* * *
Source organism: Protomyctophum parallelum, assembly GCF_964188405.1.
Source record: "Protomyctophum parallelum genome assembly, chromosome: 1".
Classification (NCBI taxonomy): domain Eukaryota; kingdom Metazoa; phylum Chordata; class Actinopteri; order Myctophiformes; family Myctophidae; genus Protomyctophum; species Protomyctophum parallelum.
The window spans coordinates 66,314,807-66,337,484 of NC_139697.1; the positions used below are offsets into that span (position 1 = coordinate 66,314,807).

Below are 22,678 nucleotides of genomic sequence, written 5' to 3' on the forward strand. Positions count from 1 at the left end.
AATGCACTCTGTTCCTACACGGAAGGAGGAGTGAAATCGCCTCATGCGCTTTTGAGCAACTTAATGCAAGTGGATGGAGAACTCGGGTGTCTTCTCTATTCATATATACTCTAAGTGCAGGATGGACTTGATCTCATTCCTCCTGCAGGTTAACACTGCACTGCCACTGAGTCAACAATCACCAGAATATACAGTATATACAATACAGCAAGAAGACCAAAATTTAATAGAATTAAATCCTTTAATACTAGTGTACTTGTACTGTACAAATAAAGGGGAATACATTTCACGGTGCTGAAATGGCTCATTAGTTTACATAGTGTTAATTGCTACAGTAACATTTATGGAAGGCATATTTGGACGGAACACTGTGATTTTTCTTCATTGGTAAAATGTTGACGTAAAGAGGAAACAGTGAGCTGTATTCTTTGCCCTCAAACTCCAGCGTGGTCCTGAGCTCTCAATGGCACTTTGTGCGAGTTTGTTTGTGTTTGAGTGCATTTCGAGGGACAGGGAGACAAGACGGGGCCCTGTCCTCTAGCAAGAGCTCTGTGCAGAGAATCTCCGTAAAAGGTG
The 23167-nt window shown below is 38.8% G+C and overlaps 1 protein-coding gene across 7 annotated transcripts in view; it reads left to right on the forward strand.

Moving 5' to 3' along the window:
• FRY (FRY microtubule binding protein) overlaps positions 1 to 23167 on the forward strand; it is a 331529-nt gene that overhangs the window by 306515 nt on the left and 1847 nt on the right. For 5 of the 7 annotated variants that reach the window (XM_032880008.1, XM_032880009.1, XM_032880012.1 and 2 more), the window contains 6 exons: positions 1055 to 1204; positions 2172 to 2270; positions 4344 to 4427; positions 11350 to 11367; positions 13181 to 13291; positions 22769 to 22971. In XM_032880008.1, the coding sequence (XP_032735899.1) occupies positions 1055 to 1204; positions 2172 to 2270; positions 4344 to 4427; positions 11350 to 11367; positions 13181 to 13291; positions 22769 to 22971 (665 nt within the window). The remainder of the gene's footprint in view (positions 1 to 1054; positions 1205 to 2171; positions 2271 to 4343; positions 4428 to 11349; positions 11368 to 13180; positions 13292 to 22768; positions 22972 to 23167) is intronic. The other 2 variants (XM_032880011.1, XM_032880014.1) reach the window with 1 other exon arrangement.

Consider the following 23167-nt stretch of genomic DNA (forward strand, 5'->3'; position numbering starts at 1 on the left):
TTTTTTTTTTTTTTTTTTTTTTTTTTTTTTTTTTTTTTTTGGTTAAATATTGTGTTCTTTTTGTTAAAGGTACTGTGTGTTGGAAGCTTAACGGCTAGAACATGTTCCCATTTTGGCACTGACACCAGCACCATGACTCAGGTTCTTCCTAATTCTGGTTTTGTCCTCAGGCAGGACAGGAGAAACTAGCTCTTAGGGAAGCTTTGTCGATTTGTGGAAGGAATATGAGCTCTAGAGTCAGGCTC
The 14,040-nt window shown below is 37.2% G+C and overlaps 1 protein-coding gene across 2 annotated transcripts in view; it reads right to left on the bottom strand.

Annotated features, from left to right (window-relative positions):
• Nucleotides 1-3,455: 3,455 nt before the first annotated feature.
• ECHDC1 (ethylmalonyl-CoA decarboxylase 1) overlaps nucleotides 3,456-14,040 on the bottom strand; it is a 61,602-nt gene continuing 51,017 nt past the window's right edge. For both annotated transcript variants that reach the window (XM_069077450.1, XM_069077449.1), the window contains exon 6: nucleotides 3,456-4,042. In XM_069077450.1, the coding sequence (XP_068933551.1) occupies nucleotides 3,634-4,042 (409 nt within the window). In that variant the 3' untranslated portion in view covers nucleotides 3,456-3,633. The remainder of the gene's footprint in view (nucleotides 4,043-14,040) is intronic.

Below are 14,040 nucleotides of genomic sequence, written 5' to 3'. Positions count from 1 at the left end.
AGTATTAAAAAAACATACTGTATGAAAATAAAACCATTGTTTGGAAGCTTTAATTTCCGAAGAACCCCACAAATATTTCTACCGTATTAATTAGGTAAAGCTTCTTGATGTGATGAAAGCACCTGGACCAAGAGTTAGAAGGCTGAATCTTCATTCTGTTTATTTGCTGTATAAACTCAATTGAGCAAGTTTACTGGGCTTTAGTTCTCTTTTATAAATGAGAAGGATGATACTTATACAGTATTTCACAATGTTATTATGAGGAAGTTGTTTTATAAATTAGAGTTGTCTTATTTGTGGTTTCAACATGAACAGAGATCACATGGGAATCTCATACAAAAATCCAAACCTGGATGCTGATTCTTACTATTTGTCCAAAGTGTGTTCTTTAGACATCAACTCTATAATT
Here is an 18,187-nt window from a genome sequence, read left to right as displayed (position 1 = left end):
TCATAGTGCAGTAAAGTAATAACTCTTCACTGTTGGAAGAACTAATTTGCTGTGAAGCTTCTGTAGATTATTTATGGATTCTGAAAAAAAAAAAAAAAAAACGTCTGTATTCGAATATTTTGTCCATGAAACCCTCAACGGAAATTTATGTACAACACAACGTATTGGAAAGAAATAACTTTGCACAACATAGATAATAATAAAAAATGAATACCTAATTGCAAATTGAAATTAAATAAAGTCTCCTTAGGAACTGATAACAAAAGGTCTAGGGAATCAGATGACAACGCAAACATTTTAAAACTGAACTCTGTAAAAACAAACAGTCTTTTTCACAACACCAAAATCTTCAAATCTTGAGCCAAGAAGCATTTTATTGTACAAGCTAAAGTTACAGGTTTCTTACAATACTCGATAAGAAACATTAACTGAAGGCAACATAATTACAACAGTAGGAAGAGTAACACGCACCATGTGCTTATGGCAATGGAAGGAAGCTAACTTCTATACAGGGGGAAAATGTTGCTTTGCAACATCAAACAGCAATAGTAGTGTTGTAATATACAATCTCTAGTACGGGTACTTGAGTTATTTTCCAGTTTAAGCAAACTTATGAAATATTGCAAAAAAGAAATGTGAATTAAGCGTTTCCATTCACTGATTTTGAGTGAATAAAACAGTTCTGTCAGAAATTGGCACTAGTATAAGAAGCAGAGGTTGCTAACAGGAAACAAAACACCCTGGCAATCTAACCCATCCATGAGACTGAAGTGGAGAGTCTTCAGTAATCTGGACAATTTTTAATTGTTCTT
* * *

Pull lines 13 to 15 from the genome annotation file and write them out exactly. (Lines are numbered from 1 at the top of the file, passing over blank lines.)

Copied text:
Annotated features, from left to right (window-relative positions):
• Nucleotides 1-3,455: 3,455 nt before the first annotated feature.
• ECHDC1 (ethylmalonyl-CoA decarboxylase 1) overlaps nucleotides 3,456-14,040 on the bottom strand; it is a 61,602-nt gene continuing 51,017 nt past the window's right edge. For both annotated transcript variants that reach the window (XM_069077450.1, XM_069077449.1), the window contains exon 6: nucleotides 3,456-4,042. In XM_069077450.1, the coding sequence (XP_068933551.1) occupies nucleotides 3,634-4,042 (409 nt within the window). In that variant the 3' untranslated portion in view covers nucleotides 3,456-3,633. The remainder of the gene's footprint in view (nucleotides 4,043-14,040) is intronic.